I found myself not particularly enjoying the work, however, and like some profound movie, it stuck with me (and bothered me) for several days. But I could not figure out why. It wasn’t that there were pictures of dead people – Leukemia cured me of any acute fear inherent in death. Nor was it the fact that most of the subjects of the piece died of cancer – I found that kind of amusing because “it’s always cancer.” And no, you aren’t allowed to find that funny unless you have dealt with it – think of it like a club. An exclusive club. Expensive, too – even with insurance.

Anyway, After a few days of mulling it over, I finally came to understand why the exhibit unnerved me to such a degree. The artist sought to celebrate both life and death, especially the latter. I am all for celebrating and cherishing life, but I will never do the same for death.

 

Things were not supposed to be this way. We weren’t meant to die.

 

Regardless of how readers of the Biblical Narrative interpret the beginning of Genesis, the anthropology is universal: our own mortality is a profound corruption. Life was given as a gift, death is the curse of our own doing.

Culture seems to be moving in a way that idolizes death, using descriptions like “a sweet release,” “a turning to peace,” and “rest.” There are even religious cliches that move in the same direction: “going to be with the Lord.”

But we weren’t meant to experience this separation from those close to us; they weren’t meant to die, and neither are we. Death is not a natural part of the human life cycle, but rather it is decidedly un-natural. Treating death as anything else robs our ability to mourn, feel the pain inherent in death and separation, AND experience life to the fullest.

Life is all we have right now, and death is an abrupt end. Seek to live a full life. Don’t fear death, but hate it – because it is a curse.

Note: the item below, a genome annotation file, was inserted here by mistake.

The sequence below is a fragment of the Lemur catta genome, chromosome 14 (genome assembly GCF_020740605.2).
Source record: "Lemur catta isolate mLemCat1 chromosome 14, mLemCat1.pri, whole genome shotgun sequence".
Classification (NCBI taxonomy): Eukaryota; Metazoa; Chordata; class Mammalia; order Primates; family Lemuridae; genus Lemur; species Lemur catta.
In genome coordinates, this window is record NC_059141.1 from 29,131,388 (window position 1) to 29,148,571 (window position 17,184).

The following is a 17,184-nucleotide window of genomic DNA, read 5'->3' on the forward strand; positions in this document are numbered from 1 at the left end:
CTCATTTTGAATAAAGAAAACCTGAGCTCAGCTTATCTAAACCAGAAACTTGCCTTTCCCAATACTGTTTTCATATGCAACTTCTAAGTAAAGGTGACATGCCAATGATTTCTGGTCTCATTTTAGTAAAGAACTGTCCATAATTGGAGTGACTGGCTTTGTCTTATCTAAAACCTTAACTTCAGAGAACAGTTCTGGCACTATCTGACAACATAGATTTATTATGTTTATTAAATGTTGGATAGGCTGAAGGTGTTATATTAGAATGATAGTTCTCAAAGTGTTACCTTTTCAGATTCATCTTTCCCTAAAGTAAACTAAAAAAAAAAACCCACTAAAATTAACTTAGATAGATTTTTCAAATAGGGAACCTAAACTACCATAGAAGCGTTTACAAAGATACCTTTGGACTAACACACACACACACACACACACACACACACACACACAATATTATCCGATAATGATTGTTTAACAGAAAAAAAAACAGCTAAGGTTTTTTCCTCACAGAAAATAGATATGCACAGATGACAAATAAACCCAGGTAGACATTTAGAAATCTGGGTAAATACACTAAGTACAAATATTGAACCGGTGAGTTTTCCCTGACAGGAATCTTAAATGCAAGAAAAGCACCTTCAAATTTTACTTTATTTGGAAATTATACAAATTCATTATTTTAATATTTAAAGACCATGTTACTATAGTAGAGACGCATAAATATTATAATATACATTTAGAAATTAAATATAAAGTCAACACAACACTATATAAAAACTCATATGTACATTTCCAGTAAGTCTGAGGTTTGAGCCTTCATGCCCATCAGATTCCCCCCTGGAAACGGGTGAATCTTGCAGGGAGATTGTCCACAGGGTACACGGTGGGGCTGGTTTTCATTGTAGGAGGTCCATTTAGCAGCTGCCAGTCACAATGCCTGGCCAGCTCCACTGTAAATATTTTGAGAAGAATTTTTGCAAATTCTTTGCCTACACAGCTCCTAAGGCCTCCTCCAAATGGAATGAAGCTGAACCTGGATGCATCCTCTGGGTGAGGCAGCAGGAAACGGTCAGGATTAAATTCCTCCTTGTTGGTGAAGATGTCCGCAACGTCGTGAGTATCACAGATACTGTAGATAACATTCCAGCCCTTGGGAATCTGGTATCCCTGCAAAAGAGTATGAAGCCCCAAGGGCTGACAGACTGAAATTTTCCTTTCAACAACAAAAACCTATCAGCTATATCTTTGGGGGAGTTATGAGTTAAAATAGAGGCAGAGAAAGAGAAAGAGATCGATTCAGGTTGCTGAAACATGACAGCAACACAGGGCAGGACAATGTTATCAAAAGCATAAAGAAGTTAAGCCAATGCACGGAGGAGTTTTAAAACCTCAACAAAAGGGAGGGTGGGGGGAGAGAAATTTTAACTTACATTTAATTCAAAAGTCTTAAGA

Begging and Pleading, for a good cause.

I hate asking people for money, even if it means donating to an undeniably good cause.

The fact remains: without the Leukemia and Lymphoma Society, I would have died sometime in early-2006. So as my wife continues to raise money for the organization (while I cheer from the sidelines), I am trying to get as much support as possible. The link below goes directly to the Team in Training donation site, which has raised many millions to find cures and treatments for blood cancers. There are no gimmicks, and all donations from this point on go DIRECTLY to the LLS.

It doesn’t take a few gigantic donations, but rather the generosity of many – giving even a dollar at a time – to defeat one of the deadliest forms of cancer. I owe my life to this organization, and so do the generations of patients after me.

Please Donate, even if it is a few dollars: http://www.active.com/donate/tntgmo/teamkaty

Boogers and Westerners: An Alternative reaction to Bad-Astronomer

This is a reaction to Bad-Astronomers’ post on faith and science.

I do not intend to prove you wrong. But there are other points of view – not particularly antagonistic to science – that are rarely heard.